Here's the Deal: The Buying and Selling of a Great American City

Ross Miller, Author
Ross Miller, Author Alfred A. Knopf $27.5 (0p) ISBN 978-0-394-58999-2
Reviewed on: 03/04/1996
Release date: 03/01/1996
Hardcover - 978-0-517-19479-9
Paperback - 316 pages - 978-0-8101-2037-2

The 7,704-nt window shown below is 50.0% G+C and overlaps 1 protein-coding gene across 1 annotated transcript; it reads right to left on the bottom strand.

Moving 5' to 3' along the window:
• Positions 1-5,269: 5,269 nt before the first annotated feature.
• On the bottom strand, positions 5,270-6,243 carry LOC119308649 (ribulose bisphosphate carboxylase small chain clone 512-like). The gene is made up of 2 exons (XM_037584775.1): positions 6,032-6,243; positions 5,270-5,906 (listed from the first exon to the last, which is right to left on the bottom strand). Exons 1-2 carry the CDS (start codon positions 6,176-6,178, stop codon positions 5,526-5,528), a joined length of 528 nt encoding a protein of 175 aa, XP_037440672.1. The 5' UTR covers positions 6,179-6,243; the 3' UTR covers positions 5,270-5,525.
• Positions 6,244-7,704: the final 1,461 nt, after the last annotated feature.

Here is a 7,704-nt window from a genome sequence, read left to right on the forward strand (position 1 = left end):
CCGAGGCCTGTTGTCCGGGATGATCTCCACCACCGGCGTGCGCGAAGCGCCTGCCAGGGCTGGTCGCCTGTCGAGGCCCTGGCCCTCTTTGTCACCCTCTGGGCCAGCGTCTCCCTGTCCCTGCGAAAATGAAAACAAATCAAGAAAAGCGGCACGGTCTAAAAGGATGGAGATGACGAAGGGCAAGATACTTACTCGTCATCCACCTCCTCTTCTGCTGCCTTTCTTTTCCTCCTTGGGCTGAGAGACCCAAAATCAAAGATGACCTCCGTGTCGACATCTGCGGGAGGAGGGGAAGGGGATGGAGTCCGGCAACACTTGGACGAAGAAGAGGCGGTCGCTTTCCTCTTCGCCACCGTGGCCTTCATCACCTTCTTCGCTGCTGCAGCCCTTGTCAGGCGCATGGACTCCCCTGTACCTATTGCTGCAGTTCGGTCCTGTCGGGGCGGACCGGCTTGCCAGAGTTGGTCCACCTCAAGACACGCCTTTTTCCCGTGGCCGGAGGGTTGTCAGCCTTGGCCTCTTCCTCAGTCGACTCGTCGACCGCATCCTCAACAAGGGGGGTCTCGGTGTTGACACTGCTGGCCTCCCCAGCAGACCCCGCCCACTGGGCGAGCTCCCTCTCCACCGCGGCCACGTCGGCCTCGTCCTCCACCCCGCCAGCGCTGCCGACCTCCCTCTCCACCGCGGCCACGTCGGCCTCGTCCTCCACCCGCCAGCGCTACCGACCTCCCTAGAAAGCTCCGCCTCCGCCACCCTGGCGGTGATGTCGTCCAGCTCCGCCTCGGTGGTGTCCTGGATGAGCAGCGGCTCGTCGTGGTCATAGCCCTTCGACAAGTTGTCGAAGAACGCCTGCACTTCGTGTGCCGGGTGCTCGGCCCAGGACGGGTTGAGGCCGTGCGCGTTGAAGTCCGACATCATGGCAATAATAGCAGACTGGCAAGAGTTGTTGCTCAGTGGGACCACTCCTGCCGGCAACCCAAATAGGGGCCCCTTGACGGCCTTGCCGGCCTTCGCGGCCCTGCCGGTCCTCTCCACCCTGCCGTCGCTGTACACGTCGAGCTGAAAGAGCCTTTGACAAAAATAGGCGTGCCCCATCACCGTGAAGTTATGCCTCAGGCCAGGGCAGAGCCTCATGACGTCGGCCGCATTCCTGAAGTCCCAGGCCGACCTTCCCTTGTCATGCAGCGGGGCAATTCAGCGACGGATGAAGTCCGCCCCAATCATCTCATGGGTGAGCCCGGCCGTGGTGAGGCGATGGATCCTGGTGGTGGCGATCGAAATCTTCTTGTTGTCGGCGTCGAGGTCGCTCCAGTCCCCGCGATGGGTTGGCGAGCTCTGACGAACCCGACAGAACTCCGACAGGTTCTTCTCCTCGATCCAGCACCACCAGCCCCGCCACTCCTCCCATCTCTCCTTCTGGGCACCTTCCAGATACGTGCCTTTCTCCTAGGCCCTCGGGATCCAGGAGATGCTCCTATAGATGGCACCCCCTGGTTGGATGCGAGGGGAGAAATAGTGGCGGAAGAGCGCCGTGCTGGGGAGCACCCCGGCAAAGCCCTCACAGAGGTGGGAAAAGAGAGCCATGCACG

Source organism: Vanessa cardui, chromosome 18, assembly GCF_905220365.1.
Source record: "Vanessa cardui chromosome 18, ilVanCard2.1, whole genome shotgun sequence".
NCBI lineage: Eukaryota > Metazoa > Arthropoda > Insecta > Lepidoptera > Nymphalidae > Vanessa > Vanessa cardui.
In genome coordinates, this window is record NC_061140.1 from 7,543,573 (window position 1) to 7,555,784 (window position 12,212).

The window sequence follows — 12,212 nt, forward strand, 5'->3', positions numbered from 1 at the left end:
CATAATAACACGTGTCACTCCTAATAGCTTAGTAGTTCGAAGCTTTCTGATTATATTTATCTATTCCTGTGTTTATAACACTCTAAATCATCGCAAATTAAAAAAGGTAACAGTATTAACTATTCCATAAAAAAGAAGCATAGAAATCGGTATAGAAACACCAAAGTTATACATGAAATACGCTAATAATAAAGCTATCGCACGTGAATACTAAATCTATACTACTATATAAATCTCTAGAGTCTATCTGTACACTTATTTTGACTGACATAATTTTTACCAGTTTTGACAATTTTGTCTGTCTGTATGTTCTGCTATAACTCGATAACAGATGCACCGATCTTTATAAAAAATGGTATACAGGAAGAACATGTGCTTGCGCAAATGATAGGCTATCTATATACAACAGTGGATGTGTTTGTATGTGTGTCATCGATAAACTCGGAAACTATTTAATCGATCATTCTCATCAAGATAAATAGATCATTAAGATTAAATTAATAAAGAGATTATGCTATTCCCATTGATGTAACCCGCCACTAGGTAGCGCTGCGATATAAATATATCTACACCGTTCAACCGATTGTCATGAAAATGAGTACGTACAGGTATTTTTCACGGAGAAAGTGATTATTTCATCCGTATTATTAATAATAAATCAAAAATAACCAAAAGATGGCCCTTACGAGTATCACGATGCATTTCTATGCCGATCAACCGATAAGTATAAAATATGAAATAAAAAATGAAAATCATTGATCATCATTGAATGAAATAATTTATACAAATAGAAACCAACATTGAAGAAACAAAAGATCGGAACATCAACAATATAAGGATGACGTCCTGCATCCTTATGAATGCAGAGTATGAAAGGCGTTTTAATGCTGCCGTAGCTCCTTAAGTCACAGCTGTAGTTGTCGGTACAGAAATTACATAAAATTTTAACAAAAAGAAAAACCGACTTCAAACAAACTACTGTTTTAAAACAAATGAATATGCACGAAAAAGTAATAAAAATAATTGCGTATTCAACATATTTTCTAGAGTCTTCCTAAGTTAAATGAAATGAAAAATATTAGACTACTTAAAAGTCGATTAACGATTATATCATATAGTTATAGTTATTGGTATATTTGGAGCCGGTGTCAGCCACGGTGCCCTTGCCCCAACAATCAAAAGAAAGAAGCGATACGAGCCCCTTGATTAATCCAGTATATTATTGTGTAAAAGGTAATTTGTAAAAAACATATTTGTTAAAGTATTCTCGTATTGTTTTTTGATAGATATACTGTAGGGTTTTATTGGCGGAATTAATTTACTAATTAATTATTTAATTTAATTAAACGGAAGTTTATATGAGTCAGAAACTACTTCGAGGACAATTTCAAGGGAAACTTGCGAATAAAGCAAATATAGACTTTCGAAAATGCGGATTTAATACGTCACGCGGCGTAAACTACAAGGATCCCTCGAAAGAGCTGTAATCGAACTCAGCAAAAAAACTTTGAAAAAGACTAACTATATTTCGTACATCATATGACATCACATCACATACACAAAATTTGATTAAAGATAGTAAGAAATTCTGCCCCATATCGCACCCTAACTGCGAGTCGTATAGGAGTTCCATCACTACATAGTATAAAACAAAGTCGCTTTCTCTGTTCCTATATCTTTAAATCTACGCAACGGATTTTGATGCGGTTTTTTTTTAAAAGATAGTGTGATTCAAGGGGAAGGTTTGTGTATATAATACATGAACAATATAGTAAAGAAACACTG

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A vacant, three-acre block sits in the heart of downtown Chicago, still a gaping chasm six years after its ""mad mix of high and low"" stores, professional offices, retailers, theaters and seedy enterprises were demolished to make way for skyscrapers and gleaming emporiums. In an involving cautionary tale of greed, wheeling and dealing and shameful neglect of the public interest, Miller (American Apocalypse: The Great Fire and the Myth of Chicago) traces the seeds of this fiasco to Mayor Richard Daley, who, beginning in the 1960s, endorsed the bulldozing of once-vital neighborhoods. The author faults a series of six regimes, including those of Chicago's first female mayor, Jane Byrne, and its first black chief executive, Harold Washington, for devising the category ""economic blight,"" which permitted them to condemn commercial property, remove title from its owners and trade the property to speculators and land pirates who promised jobs and fatter tax rolls. FJV, the company committed to develop Block 37 since 1983, took seven years to get started after protests and lawsuits from preservationists, but the project, according to Miller, fell victim to the office building glut, the overdevelopment craze and a credit crunch. Photos. (Feb.)
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